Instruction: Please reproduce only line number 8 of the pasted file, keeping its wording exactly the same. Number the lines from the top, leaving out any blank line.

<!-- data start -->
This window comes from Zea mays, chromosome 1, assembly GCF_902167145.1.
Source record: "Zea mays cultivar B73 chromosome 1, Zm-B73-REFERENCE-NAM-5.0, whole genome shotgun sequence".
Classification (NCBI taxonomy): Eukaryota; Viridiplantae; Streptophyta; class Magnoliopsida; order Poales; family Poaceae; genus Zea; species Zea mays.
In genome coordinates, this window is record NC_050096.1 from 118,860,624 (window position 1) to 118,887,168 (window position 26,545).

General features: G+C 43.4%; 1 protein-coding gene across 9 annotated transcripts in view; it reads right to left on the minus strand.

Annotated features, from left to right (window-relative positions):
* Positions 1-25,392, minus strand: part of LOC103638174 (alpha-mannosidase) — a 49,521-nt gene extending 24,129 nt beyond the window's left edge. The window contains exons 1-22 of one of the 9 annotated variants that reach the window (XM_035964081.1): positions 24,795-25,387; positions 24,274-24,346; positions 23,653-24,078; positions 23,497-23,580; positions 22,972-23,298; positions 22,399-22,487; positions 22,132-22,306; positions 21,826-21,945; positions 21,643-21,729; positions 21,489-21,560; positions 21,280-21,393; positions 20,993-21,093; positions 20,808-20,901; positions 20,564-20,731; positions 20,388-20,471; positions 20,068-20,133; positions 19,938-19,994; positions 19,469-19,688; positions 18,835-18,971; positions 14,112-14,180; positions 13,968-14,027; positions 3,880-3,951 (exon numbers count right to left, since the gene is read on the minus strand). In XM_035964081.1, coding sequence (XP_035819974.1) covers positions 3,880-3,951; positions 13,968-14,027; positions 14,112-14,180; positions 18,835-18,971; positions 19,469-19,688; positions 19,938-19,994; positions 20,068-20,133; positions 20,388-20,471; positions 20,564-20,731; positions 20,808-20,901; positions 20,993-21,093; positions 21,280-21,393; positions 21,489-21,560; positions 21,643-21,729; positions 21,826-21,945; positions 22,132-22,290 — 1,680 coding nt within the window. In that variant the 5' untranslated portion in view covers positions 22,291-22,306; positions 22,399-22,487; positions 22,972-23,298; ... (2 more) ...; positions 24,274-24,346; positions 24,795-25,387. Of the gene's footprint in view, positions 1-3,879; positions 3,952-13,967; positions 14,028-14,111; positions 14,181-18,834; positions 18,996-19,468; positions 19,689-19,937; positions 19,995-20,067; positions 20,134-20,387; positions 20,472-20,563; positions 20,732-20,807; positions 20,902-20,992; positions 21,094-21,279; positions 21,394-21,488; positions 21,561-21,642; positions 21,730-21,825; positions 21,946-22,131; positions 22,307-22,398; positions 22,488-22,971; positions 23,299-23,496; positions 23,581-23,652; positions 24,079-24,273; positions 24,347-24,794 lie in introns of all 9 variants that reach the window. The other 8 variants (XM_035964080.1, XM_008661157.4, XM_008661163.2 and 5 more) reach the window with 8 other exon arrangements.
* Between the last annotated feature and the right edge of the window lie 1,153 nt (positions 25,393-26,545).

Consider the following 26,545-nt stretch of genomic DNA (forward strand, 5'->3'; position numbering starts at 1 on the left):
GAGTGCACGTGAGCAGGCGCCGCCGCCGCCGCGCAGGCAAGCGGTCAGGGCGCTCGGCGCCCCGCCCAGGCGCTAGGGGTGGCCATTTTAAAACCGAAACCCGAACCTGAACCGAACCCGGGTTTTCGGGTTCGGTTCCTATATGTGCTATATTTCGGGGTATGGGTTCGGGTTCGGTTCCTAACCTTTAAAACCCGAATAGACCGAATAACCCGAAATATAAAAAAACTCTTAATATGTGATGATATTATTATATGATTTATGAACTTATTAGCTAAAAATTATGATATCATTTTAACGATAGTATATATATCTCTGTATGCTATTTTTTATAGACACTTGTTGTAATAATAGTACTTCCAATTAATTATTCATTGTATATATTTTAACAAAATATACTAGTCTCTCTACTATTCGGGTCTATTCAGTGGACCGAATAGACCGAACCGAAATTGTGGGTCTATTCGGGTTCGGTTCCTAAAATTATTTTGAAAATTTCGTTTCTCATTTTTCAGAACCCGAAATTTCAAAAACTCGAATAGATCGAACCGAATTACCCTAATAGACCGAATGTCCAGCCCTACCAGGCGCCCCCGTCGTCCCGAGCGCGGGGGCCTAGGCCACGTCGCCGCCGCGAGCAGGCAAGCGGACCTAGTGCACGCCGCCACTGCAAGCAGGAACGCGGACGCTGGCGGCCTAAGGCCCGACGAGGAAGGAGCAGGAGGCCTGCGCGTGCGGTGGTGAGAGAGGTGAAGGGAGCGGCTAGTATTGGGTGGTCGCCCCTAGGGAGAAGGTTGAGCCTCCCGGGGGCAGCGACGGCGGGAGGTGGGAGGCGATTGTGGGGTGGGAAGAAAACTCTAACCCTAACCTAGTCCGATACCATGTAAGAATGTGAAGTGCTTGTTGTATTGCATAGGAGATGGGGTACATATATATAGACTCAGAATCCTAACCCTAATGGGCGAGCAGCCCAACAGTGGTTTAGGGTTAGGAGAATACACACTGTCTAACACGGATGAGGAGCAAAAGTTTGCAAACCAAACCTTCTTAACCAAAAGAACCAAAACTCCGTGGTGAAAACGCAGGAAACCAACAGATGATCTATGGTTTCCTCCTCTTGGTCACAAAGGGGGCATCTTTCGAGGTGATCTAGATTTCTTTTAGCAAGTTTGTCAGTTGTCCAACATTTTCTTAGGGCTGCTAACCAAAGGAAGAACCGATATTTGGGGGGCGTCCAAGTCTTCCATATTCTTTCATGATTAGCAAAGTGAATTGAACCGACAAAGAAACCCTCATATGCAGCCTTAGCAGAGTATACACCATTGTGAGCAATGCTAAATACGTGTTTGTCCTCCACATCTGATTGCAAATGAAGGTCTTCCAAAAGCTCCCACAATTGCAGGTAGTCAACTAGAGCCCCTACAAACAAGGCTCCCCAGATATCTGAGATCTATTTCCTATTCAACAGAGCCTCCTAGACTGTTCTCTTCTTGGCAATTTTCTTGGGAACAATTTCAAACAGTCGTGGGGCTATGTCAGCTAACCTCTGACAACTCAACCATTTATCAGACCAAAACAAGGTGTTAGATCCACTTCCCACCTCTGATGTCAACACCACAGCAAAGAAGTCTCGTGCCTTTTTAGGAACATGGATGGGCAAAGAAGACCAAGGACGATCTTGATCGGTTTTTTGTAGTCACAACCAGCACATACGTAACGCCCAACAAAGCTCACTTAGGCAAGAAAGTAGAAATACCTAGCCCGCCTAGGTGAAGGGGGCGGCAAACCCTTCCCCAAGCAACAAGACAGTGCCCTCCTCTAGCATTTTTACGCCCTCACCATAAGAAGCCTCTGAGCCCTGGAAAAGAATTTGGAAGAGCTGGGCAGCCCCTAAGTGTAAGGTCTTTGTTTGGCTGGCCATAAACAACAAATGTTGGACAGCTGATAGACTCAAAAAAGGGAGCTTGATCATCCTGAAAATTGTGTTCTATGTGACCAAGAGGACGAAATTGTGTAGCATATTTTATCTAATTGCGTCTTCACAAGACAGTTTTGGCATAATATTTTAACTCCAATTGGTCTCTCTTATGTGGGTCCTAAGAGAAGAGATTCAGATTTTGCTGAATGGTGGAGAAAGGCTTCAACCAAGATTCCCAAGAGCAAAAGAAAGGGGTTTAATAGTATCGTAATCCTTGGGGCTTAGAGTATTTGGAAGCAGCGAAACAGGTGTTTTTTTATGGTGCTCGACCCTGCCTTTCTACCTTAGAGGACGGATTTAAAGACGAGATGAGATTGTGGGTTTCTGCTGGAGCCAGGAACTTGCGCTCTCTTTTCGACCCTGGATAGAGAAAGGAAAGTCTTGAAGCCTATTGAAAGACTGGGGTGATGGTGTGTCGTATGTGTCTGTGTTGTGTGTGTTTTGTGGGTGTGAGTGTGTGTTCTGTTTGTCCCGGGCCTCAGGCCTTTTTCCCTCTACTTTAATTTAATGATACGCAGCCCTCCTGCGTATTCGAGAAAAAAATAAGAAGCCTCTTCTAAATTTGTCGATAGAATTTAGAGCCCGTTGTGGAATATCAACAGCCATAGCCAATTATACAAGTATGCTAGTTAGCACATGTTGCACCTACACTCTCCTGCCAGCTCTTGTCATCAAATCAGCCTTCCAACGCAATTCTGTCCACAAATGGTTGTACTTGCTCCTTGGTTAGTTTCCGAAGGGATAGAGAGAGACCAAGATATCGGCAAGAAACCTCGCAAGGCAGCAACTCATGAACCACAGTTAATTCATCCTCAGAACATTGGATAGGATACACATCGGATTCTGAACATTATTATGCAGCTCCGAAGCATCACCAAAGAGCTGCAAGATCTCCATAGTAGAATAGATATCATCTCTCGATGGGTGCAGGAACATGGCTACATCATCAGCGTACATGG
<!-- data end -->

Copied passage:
* Between the last annotated feature and the right edge of the window lie 1,153 nt (positions 25,393-26,545).